Plainpicture/Thordis Rüggeberg

Sometime in the mid-20th century, the so-called Serenity Prayer captured the hearts and minds of millions of people around the world. It’s uncomplicated and surprisingly deep. In America, the prayer was popularized by Alcoholics Anonymous and plastered on walls, coffee mugs, and assorted trinkets. Debates raged over the author and its provenance, with some people claiming it to be an ancient text.

But 20 years ago, editor and publishing executive Elisabeth Sifton wrote The Serenity Prayer: Faith and Politics in Times of Peace and War, confirming that her father – the famed theologian Reinhold Niebuhr – was the author.

Sifton says that people often laughed when they learned Niebuhr had never copyrighted the prayer and missed out on a financial windfall, something Sifton says her father never would have done, dismissing such talk as an American desire to get rich.

Instead, she says he was stunned that the prayer became popular. Sifton writes that her parents’ friends were even “amused by the irony of having the austere Niebuhr associated with the feel-good Hallmark sentimentalities.” And, yes, she says the greeting card company asked to use the prayer.

Since he wrote it, people have written additions, which while simple and powerful Sifton dismisses as “not in any way Niebuhrian” due to their message and tone.

Niebuhr, a pastor, groundbreaking theologian, activist, and professor at Union Theological Seminary, wrote the prayer in 1943 for a church, during the height of World War II. The prayer “came out of, and was affected by, the challenges and dangers of a very difficult, fractured time,” Sifton said.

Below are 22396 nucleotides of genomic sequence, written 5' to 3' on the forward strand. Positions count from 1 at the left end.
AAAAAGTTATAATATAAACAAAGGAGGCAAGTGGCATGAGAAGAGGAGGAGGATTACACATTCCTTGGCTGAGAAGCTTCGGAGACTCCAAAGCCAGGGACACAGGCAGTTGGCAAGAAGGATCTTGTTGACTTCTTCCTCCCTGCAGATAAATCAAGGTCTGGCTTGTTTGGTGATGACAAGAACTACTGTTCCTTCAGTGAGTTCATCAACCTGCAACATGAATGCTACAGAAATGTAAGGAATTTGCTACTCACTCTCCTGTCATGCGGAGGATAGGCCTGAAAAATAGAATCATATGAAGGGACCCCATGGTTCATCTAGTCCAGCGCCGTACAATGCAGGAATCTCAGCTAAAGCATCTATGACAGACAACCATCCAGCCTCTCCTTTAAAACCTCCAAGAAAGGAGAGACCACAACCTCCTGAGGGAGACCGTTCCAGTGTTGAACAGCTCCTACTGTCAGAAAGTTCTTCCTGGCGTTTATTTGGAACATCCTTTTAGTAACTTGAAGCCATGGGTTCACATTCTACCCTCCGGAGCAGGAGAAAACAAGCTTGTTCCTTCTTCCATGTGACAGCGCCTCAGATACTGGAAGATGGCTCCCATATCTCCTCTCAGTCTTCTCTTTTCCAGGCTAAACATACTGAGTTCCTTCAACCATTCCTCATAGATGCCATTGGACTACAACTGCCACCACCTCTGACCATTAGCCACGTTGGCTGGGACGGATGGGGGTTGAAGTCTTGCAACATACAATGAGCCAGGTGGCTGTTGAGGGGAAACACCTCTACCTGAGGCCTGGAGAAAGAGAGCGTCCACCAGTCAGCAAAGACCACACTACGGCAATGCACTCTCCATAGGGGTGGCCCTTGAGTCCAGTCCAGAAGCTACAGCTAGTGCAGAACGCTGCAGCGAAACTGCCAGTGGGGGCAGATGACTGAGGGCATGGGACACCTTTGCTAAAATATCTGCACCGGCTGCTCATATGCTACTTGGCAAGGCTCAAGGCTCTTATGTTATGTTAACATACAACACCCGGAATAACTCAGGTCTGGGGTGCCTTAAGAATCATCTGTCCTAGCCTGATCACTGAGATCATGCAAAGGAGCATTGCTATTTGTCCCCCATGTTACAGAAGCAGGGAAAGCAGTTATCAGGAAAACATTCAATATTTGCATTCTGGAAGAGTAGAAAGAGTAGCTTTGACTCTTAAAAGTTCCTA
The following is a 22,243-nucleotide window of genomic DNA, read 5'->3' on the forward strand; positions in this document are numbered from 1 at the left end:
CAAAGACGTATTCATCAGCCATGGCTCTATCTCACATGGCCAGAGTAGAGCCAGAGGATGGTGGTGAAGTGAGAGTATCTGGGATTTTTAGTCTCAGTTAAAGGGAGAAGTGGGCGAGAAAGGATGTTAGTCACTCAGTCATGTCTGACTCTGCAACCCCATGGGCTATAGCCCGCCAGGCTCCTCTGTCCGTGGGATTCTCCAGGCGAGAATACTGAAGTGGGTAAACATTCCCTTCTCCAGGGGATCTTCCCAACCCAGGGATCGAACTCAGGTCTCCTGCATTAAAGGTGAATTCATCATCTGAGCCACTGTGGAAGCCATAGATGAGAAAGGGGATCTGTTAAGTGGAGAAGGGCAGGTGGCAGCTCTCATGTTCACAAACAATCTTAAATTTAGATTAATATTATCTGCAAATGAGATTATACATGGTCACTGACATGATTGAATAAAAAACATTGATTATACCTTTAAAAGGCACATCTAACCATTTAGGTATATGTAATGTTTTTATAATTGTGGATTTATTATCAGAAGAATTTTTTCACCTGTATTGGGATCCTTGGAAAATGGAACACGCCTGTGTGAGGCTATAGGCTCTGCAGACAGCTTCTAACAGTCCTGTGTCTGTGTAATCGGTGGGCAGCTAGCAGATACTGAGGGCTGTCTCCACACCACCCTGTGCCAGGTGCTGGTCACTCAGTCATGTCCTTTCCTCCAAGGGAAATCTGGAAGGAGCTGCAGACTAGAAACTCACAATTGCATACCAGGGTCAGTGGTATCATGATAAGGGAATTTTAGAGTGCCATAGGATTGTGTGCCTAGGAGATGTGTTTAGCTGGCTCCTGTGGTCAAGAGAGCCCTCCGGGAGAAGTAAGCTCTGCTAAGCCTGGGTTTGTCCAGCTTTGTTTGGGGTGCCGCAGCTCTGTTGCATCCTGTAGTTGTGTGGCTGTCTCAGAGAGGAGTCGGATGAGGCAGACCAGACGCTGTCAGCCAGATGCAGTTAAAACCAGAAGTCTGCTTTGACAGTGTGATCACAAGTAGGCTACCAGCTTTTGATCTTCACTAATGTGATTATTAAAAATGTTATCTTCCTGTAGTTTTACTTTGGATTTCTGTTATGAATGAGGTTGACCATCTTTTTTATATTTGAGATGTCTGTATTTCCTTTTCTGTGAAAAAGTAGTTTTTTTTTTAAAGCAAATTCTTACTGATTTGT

The prayer, she wrote, “distills the essence of hope and effort that animated my father and some of his closest friends in their lifework,” fighting against fascism, bigotry, and injustice.

The prayer, as she records it, is here:

God give us grace
to accept with serenity
the things that cannot be changed,
courage to change the things
that should be changed,
and the wisdom to distinguish
the one from another.

When Sifton wrote the book in 2003, she said “civil society seems even more fractured” than when her father wrote the prayer. She noted the prayer was for such times: “Living in history, living in full, always offers as much despair as hope, as much danger as possibility. So it is no wonder that so many millions find daily strength and resolve in praying” it.

Given how the world has changed since she wrote those words, the prayer is worth another look today.

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